Scanning the horizon
Aside from PACS, a number of policy drivers will influence the development of imaging services in the near future. These include:
• The Stroke Strategy – this requires all patients with a suspected stroke who may benefit from thrombolisis to have a CT head scan within an hour. For those with a possible transient ischaemic attack, imaging with diffusion-weighted MR is recommended within 24 hours. These changes will have a major effect on the imaging workforce, particularly out of hours. Suppliers will probably be looking to support training of imaging staff to acquire and report these images.
• The Cancer Reform Strategy – there is a commitment to move to digital mammography for screening. This has implications for equipment suppliers and PACS storage.
• Care closer to home – diagnostic imaging services located in primary care or in polyclinics will change the face of imaging. More basic equipment will probably be purchased in the community, with high-end equipment remaining in secondary and tertiary care.
• Hand-held ultrasound – the advent of smaller devices brings ultrasound into mainstream diagnostics in the hands of the non-radiologist/ radiographer workforce. It is likely that in the coming years, all doctors will have some ultrasound skills.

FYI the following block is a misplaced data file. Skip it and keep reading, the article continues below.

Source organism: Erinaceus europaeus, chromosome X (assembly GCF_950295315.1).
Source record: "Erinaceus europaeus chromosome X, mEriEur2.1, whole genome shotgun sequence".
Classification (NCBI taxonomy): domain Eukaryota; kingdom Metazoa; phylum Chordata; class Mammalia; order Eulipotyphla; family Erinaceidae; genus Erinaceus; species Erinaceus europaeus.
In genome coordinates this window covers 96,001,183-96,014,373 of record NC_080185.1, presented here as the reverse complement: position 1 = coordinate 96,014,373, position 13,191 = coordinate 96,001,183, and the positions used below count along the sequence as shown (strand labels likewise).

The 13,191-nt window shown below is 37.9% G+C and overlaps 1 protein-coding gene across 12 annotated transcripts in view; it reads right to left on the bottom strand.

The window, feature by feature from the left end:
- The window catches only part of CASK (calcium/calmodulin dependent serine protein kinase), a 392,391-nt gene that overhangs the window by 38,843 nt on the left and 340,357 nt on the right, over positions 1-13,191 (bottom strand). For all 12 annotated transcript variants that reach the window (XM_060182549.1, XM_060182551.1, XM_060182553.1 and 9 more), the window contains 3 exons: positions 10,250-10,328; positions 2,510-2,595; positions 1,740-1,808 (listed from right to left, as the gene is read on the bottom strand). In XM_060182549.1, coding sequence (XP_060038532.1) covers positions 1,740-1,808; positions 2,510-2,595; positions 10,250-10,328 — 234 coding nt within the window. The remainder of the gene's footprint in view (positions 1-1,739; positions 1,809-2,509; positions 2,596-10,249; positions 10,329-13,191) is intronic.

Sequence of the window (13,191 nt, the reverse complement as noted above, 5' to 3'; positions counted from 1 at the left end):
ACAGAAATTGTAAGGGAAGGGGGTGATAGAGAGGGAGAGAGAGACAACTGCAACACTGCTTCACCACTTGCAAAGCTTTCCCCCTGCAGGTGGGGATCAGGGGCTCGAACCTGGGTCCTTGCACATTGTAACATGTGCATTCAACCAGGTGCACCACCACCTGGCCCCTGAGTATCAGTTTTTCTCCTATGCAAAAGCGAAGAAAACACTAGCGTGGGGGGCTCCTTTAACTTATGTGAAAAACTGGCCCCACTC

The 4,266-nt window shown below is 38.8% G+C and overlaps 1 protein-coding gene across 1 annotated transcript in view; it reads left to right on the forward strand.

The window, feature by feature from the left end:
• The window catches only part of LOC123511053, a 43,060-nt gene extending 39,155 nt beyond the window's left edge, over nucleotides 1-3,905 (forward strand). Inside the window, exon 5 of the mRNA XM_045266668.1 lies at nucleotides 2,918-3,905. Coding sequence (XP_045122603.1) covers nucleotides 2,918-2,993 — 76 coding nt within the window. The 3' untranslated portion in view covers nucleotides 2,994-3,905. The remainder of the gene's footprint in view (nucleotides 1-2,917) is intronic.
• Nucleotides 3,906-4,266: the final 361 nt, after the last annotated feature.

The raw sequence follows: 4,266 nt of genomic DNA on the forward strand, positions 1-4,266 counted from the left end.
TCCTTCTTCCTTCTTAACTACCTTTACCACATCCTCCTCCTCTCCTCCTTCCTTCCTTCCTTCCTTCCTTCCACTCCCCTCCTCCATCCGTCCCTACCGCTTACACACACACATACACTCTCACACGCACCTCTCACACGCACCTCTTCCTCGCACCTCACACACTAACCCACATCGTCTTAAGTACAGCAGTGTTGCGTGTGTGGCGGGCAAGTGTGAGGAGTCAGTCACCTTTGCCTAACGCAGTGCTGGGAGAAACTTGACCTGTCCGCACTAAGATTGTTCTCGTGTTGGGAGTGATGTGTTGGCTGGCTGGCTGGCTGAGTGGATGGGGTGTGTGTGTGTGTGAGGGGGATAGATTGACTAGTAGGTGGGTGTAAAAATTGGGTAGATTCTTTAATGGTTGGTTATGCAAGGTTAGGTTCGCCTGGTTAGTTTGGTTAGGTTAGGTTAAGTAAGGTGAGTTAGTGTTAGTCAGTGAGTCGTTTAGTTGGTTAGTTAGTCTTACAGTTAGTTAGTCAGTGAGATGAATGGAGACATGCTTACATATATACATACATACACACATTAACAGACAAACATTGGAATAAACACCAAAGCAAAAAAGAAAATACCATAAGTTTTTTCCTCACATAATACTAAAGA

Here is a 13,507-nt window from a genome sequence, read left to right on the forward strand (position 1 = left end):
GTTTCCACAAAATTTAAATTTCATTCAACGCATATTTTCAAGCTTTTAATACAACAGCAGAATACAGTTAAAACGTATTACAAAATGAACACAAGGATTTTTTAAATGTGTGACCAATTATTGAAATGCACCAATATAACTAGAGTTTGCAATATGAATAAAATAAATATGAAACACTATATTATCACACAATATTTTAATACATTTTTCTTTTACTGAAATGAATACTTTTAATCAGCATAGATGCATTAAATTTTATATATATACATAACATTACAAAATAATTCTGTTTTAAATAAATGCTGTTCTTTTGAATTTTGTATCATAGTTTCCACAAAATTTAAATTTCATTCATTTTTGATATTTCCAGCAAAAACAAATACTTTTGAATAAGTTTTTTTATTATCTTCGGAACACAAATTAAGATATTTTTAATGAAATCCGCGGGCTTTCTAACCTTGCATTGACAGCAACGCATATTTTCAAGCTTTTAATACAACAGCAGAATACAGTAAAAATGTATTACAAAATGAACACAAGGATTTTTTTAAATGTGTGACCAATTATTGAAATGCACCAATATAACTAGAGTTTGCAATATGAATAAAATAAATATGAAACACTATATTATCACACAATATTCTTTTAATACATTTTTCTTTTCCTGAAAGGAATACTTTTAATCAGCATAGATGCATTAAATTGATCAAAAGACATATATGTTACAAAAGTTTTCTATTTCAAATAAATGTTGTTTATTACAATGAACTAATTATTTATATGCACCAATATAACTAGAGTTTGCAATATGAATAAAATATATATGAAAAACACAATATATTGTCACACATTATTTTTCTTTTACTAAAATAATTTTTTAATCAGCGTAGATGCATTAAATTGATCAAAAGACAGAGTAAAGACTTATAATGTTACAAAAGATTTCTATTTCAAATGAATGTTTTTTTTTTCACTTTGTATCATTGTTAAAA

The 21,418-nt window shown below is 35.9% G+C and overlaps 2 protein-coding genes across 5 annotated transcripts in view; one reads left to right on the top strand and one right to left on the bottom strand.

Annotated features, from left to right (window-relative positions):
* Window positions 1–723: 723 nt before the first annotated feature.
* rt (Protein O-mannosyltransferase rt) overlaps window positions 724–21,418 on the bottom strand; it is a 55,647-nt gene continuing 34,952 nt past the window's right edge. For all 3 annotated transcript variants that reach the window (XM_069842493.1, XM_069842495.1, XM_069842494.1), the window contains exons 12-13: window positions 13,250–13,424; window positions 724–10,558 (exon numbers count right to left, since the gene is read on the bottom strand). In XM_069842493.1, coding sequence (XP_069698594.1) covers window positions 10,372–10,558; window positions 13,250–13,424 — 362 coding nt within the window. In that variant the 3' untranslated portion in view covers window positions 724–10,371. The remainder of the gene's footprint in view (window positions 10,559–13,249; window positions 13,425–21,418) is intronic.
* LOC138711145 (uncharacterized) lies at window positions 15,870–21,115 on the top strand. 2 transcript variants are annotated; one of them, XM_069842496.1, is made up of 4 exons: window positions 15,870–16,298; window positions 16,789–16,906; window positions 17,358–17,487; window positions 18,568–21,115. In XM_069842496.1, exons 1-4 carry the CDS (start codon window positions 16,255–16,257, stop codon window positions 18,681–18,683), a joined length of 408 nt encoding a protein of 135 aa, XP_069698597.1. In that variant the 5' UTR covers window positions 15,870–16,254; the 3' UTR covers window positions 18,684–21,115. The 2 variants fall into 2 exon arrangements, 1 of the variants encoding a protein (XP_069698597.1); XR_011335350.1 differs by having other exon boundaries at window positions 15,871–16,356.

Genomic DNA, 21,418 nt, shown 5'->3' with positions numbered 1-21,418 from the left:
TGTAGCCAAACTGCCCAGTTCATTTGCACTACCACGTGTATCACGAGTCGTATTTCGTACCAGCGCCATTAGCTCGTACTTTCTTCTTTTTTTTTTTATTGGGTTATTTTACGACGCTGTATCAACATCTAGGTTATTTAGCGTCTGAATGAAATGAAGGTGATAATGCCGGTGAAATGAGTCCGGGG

The big picture
Rob Musson, Business Director at Eizo, discusses the application of PACS to NHS and private healthcare systems.
The move from film to a digital environment is happening across the medical profession, and to varying degrees in many countries across the developed world. However, what some hospitals have missed – partly or in a few cases completely – reminds me of the age-old saying: “You can’t be a part-time virgin!”
Translated into PACS, once an image is originated digitally it will remain digital and need to be viewed electronically by anyone who needs access to it, whether for clinical diagnosis or a progress review.
Displays suitable for clinical diagnosis have to meet tough criteria and will need ongoing quality control to ensure they are set up correctly. Many hospitals plan their PACS around a networked system using diagnosticquality displays. What they miss, however, is that a fully networked hospital will allow users access to images from anywhere on the network. This means that any member of staff who has been authorised to access the images can do so anywhere, including from workstations that do not have diagnostic-quality displays.
The challenge, therefore, is to plan for the wider adoption of PACS with a strategy that puts the education of users alongside a strategic deployment of the correct grade of displays designed to meet the user’s needs at each location.
Eizo realised early on that hospitals would need different displays to meet the clinical and budgetary needs of these various groups of users, and developed a full range of displays for this purpose.